A study that found that most preprint scientific papers are “largely indistinguishable” from the versions that appear in academic journals has triggered fresh debate about the role of commercial publishers in scholarly communication.
Researchers from the University of California, Los Angeles and Los Alamos National Laboratory compared the text of more than 10,000 papers on the ArXiv and BioRxiv servers, which cover fields such as physics, mathematics and biology, with their final published versions.
After using text-comparison algorithms to measure insertions, deletions and substitutions, the researchers concluded that “the contents of the vast majority of final published papers are largely indistinguishable from their preprint versions”.
Papers published on ArXiv reveal “no significant differences”, the study says, while there is “slightly larger divergence” between preprint and final versions of BioRxiv papers.
Most of the final published versions were placed in Elsevier journals (96 per cent), but papers from Plos One and eLife were also measured, among others.
The authors argue that their findings, published in the International Journal on Digital Libraries, “should inform discussions about commercial publishers’ value propositions in scholarly communication”.
US universities spent $1.7 billion (£1.2 billion) on periodical subscriptions annually as long ago as 2008, while the UK figure is estimated at £180 million.
Authors Martin Klein, Peter Broadwell, Sharon Farb and Todd Grappone argue that significant differences between preprints and journal papers should be evident if publishers’ claims to add value by coordinating reviews and enhancing text are to withstand scrutiny.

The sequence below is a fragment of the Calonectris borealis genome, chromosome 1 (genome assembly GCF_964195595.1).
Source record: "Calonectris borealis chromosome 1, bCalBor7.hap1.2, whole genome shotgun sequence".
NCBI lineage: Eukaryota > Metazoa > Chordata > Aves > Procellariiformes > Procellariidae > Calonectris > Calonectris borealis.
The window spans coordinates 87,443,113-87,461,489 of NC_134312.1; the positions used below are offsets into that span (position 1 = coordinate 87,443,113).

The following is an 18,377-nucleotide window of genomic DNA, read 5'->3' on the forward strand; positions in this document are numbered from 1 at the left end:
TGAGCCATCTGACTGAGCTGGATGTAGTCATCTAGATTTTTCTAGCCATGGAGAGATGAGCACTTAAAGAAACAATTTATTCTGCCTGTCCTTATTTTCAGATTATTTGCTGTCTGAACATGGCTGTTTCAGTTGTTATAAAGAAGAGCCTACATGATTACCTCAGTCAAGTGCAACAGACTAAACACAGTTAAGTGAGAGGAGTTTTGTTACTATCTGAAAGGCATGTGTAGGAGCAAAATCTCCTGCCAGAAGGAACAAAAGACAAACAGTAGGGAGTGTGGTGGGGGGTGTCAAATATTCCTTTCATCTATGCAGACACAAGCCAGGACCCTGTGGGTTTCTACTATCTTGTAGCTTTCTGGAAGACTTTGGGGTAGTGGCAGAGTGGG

Mr Grappone, associate university librarian for digital initiatives and information technology at UCLA, said that it was up to researchers to ensure they were getting “the most value for our campuses”. “It’s not in the interest of the publishing industry to change; they are very profitable companies,” he told Times Higher Education.
Commenting on the findings, Caroline Taylor, university librarian at the University of Leicester and chair of the UK’s Society of College, National and University Libraries (Sconul), warned that institutions would find it “increasingly difficult” to pay the “ever-increasing sums” expected for journal access.
Ann Rossiter, Sconul’s executive director, said that publishers “need to be much more realistic about their contribution”.
“While no one denies that they do add some value, this is minor compared to funders and institutions, authors, editorial boards and peer reviewers, all of whom provide their expertise for free, often signing over their intellectual property in the process,” she said.
However, the study’s findings have met with scepticism from some quarters.
Tim Vines, a consultant with Origin Editorial who advises journals on peer review, highlights on the Scholarly Kitchen blog that the study was unable to consider papers that had been uploaded as preprints but rejected by periodicals, a quality control process that was “the other key value proposition of peer review”.
Also, he added, a significant proportion of preprints might have been peer-reviewed before they were uploaded.